Wider Image: The runaway husbands

Satwinder Kaur, who says her NRI (non-resident Indian) husband abandoned her, talks on the phone as she travels to a court hearing in Jagraon, Punjab, India.

CHANDIGARH, India, — In a pink-walled room of a government office at the foot of the Himalayas, Indian women spend their days canceling the passports of runaway husbands.

Midday on a Monday, the father of a woman who married a merchant marine is explaining how the husband lied about being single and failed to disclose the fact that he had a child and a warrant for his arrest. The case, says worker Amritpal Kaur, should qualify for immediate impoundment of the man’s passport.

Kaur isn’t your usual Indian bureaucrat. She isn’t a government employee at all. She and the other women who work in the passport office are abandoned wives, volunteering their hours at the office to help women like them.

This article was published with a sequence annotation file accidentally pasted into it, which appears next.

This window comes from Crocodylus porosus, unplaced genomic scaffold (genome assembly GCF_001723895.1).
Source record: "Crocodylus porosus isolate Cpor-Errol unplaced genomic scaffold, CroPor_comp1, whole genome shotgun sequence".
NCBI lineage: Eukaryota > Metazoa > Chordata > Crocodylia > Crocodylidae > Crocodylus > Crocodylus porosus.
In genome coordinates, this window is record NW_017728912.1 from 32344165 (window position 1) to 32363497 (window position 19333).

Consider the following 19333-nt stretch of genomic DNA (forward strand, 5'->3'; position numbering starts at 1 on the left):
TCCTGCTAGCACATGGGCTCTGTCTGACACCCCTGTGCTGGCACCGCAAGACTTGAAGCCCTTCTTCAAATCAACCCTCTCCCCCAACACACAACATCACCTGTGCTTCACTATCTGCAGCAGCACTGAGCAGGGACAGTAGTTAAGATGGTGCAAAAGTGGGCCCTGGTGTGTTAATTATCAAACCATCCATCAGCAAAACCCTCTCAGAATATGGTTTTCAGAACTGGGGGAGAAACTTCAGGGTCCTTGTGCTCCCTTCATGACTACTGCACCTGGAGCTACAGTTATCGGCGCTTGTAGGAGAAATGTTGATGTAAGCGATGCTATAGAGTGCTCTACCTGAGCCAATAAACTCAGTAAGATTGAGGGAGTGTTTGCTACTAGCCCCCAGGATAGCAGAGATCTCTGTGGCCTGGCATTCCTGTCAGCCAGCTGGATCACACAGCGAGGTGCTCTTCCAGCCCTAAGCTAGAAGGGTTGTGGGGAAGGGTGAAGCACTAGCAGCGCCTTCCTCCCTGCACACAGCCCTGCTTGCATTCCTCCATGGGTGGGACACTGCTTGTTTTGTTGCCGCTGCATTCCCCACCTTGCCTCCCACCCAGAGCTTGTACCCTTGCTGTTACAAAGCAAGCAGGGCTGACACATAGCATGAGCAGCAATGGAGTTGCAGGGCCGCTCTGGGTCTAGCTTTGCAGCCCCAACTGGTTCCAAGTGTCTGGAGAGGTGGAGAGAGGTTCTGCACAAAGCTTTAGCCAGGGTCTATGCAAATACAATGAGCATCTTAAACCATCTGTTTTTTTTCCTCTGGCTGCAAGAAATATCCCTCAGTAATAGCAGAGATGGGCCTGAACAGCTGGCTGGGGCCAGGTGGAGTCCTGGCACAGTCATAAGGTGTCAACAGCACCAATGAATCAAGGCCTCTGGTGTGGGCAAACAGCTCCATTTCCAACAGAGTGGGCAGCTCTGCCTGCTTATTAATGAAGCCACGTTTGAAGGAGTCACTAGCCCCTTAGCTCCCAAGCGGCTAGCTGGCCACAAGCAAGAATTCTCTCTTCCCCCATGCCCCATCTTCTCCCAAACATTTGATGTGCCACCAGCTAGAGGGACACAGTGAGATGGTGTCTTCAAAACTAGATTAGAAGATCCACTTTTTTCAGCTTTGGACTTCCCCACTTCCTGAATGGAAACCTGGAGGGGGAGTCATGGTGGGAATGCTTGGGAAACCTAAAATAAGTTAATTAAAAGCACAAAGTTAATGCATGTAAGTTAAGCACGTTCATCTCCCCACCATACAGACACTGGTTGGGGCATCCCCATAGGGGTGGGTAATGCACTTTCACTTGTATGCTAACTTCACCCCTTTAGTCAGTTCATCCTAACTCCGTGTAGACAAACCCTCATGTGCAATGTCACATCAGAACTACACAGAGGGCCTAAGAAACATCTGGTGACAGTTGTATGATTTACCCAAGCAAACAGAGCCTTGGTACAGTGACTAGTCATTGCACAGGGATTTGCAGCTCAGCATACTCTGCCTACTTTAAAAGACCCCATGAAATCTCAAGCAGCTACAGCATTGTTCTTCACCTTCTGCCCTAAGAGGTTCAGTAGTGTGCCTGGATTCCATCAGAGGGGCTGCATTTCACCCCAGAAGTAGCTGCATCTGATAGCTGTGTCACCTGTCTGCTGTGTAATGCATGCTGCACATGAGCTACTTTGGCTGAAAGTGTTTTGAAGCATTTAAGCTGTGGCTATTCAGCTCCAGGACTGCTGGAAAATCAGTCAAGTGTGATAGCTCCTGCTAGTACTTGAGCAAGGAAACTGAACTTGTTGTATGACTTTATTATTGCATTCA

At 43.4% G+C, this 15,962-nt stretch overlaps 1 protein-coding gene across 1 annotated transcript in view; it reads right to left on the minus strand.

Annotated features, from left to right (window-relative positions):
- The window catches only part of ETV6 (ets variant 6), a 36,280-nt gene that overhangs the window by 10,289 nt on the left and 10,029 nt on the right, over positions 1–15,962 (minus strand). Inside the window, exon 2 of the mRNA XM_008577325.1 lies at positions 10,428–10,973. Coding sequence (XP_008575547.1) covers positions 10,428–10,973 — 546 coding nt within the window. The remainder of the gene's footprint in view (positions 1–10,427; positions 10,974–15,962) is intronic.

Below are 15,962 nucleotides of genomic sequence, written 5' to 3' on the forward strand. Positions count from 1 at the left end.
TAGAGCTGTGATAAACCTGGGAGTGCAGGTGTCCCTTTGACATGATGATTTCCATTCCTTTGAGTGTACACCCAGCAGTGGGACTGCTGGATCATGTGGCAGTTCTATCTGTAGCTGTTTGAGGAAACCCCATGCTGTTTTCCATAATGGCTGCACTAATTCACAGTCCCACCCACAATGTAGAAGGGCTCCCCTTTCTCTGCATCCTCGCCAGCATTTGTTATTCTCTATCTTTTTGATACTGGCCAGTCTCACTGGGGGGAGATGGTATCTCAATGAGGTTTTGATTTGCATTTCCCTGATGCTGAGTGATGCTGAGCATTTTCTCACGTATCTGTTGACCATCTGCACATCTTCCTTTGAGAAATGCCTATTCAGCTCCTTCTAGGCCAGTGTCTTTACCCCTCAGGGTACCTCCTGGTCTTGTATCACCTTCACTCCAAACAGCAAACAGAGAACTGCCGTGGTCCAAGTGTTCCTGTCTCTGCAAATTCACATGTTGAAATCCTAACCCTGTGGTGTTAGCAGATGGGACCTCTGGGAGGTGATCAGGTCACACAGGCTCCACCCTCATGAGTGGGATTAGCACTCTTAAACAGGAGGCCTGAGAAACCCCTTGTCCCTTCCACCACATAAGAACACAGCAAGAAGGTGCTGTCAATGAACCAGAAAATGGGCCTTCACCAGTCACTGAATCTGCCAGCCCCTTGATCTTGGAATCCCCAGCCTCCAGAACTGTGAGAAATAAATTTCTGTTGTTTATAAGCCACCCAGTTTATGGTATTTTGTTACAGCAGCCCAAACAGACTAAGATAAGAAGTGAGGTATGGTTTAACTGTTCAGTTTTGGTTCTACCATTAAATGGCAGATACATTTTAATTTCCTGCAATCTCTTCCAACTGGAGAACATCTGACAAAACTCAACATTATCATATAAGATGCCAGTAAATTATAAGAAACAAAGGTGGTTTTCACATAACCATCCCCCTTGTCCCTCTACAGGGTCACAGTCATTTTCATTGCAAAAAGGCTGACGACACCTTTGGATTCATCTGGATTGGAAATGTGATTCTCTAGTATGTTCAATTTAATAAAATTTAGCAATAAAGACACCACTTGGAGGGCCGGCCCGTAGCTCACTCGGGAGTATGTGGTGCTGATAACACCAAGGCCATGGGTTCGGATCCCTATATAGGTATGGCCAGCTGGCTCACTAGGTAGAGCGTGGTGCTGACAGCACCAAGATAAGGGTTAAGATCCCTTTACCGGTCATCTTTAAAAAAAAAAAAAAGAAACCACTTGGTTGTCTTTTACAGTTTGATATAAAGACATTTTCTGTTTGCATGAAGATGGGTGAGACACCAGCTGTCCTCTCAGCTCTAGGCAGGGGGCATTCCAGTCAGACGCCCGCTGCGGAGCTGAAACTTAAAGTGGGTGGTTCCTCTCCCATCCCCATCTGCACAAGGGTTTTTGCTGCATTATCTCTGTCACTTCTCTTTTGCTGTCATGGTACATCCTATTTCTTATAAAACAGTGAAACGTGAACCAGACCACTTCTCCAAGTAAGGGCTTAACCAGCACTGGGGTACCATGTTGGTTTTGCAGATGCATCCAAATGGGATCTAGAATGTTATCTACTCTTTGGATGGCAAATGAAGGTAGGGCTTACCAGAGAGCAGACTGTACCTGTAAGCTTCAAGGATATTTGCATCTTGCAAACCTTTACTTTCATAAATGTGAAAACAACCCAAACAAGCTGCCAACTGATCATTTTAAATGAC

Sibash Kabiraj, regional passport chief in the city of Chandigarh, says it all began when the wives started coming to him and pleading for help.

A lifelong civil servant with a taste for the fine print, Kabiraj realized Indian law would allow him to suspend — and even cancel — the passports of overseas Indian men who had misled their wives.

The Passport Authority requires approval from the central government to take away a passport but can do so if the holder lies or withholds information, or if there is a warrant or court summons, among other reasons.

But there was a problem in this country notorious for its bureaucracy. “One suspension of a passport, it requires a lot of paperwork,” he says.

Not one to be stopped, he explained passport law to the women, gave them a room with a computer, printer and fax machine, and told them if they would do the paperwork, he would sign it.

It’s the women’s best way of seeking justice from their far-away husbands, he says.

In the past year and a half, the women have managed to suspend more than 400 passports and revoke 67 others, Kabiraj says. In all, more than 5,000 women have filed abandonment complaints with India’s Ministry of External Affairs.